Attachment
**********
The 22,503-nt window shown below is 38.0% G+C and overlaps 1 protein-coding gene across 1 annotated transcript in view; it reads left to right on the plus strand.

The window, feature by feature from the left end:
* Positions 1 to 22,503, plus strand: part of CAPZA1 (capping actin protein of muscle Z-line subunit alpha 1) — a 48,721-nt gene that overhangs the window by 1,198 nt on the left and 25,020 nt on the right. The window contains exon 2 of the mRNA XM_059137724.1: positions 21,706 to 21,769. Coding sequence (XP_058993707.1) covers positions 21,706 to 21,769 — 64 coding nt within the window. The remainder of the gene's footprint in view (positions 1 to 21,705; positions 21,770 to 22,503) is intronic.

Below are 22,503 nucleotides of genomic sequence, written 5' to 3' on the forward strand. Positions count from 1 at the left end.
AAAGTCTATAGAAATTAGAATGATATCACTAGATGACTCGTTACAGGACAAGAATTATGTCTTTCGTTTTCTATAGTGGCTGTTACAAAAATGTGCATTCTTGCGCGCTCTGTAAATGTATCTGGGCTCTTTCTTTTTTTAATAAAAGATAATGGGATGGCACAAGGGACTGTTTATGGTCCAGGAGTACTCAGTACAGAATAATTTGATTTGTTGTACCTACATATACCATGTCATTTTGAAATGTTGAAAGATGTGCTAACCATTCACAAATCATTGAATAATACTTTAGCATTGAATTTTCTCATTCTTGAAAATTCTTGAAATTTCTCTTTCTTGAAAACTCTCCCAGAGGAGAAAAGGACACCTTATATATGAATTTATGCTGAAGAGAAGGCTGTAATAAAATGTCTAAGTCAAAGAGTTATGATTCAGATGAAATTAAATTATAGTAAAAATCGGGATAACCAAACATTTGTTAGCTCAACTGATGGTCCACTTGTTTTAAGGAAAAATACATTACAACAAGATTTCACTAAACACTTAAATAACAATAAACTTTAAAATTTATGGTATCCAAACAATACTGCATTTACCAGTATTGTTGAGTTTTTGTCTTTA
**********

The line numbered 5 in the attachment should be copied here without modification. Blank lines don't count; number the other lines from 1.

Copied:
AAAGTCTATAGAAATTAGAATGATATCACTAGATGACTCGTTACAGGACAAGAATTATGTCTTTCGTTTTCTATAGTGGCTGTTACAAAAATGTGCATTCTTGCGCGCTCTGTAAATGTATCTGGGCTCTTTCTTTTTTTAATAAAAGATAATGGGATGGCACAAGGGACTGTTTATGGTCCAGGAGTACTCAGTACAGAATAATTTGATTTGTTGTACCTACATATACCATGTCATTTTGAAATGTTGAAAGATGTGCTAACCATTCACAAATCATTGAATAATACTTTAGCATTGAATTTTCTCATTCTTGAAAATTCTTGAAATTTCTCTTTCTTGAAAACTCTCCCAGAGGAGAAAAGGACACCTTATATATGAATTTATGCTGAAGAGAAGGCTGTAATAAAATGTCTAAGTCAAAGAGTTATGATTCAGATGAAATTAAATTATAGTAAAAATCGGGATAACCAAACATTTGTTAGCTCAACTGATGGTCCACTTGTTTTAAGGAAAAATACATTACAACAAGATTTCACTAAACACTTAAATAACAATAAACTTTAAAATTTATGGTATCCAAACAATACTGCATTTACCAGTATTGTTGAGTTTTTGTCTTTA